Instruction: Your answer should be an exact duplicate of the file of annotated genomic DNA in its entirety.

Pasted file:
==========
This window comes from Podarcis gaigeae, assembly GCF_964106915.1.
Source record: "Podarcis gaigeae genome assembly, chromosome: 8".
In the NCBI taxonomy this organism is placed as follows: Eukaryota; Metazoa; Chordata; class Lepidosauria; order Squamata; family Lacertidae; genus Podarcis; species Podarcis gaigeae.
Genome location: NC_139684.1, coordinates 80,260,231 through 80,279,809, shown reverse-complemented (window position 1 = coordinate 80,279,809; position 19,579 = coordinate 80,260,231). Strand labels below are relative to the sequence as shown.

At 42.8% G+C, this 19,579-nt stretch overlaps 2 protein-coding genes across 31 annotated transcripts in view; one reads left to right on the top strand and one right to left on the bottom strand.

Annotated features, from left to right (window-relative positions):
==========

This window comes from Podarcis gaigeae, assembly GCF_964106915.1.
Source record: "Podarcis gaigeae genome assembly, chromosome: 8".
In the NCBI taxonomy this organism is placed as follows: Eukaryota; Metazoa; Chordata; class Lepidosauria; order Squamata; family Lacertidae; genus Podarcis; species Podarcis gaigeae.
Genome location: NC_139684.1, coordinates 80,260,231 through 80,279,809, shown reverse-complemented (window position 1 = coordinate 80,279,809; position 19,579 = coordinate 80,260,231). Strand labels below are relative to the sequence as shown.

At 42.8% G+C, this 19,579-nt stretch overlaps 2 protein-coding genes across 31 annotated transcripts in view; one reads left to right on the top strand and one right to left on the bottom strand.

Annotated features, from left to right (window-relative positions):